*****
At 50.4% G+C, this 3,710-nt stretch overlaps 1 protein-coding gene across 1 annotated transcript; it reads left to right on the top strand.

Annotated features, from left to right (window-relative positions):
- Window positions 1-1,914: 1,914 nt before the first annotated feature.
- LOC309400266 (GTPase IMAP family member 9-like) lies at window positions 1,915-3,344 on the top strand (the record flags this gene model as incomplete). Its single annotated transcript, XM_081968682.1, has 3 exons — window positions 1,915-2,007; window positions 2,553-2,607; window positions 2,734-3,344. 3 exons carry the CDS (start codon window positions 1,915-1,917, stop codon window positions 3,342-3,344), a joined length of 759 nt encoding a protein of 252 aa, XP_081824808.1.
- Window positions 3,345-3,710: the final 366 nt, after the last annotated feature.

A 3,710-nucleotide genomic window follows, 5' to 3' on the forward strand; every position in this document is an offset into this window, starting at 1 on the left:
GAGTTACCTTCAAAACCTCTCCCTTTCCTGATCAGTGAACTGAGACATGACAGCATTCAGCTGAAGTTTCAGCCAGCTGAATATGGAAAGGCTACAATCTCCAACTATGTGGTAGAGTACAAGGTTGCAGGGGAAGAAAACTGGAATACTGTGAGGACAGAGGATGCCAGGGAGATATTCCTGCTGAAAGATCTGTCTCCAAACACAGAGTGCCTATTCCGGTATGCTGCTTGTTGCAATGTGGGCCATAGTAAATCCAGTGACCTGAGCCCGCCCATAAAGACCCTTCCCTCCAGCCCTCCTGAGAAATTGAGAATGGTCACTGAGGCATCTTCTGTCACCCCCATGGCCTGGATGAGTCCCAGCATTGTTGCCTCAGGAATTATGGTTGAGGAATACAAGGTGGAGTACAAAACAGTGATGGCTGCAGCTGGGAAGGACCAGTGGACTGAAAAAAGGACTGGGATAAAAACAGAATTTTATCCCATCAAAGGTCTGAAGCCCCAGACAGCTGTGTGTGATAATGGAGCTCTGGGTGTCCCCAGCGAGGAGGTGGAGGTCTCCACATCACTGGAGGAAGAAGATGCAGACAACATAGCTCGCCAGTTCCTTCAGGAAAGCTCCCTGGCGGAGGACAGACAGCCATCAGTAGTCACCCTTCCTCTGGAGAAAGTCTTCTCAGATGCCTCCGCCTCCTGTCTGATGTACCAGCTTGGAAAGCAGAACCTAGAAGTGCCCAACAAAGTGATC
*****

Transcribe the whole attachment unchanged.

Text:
At 50.4% G+C, this 3,710-nt stretch overlaps 1 protein-coding gene across 1 annotated transcript; it reads left to right on the top strand.

Annotated features, from left to right (window-relative positions):
- Window positions 1-1,914: 1,914 nt before the first annotated feature.
- LOC309400266 (GTPase IMAP family member 9-like) lies at window positions 1,915-3,344 on the top strand (the record flags this gene model as incomplete). Its single annotated transcript, XM_081968682.1, has 3 exons — window positions 1,915-2,007; window positions 2,553-2,607; window positions 2,734-3,344. 3 exons carry the CDS (start codon window positions 1,915-1,917, stop codon window positions 3,342-3,344), a joined length of 759 nt encoding a protein of 252 aa, XP_081824808.1.
- Window positions 3,345-3,710: the final 366 nt, after the last annotated feature.

A 3,710-nucleotide genomic window follows, 5' to 3' on the forward strand; every position in this document is an offset into this window, starting at 1 on the left:
GAGTTACCTTCAAAACCTCTCCCTTTCCTGATCAGTGAACTGAGACATGACAGCATTCAGCTGAAGTTTCAGCCAGCTGAATATGGAAAGGCTACAATCTCCAACTATGTGGTAGAGTACAAGGTTGCAGGGGAAGAAAACTGGAATACTGTGAGGACAGAGGATGCCAGGGAGATATTCCTGCTGAAAGATCTGTCTCCAAACACAGAGTGCCTATTCCGGTATGCTGCTTGTTGCAATGTGGGCCATAGTAAATCCAGTGACCTGAGCCCGCCCATAAAGACCCTTCCCTCCAGCCCTCCTGAGAAATTGAGAATGGTCACTGAGGCATCTTCTGTCACCCCCATGGCCTGGATGAGTCCCAGCATTGTTGCCTCAGGAATTATGGTTGAGGAATACAAGGTGGAGTACAAAACAGTGATGGCTGCAGCTGGGAAGGACCAGTGGACTGAAAAAAGGACTGGGATAAAAACAGAATTTTATCCCATCAAAGGTCTGAAGCCCCAGACAGCTGTGTGTGATAATGGAGCTCTGGGTGTCCCCAGCGAGGAGGTGGAGGTCTCCACATCACTGGAGGAAGAAGATGCAGACAACATAGCTCGCCAGTTCCTTCAGGAAAGCTCCCTGGCGGAGGACAGACAGCCATCAGTAGTCACCCTTCCTCTGGAGAAAGTCTTCTCAGATGCCTCCGCCTCCTGTCTGATGTACCAGCTTGGAAAGCAGAACCTAGAAGTGCCCAACAAAGTGATC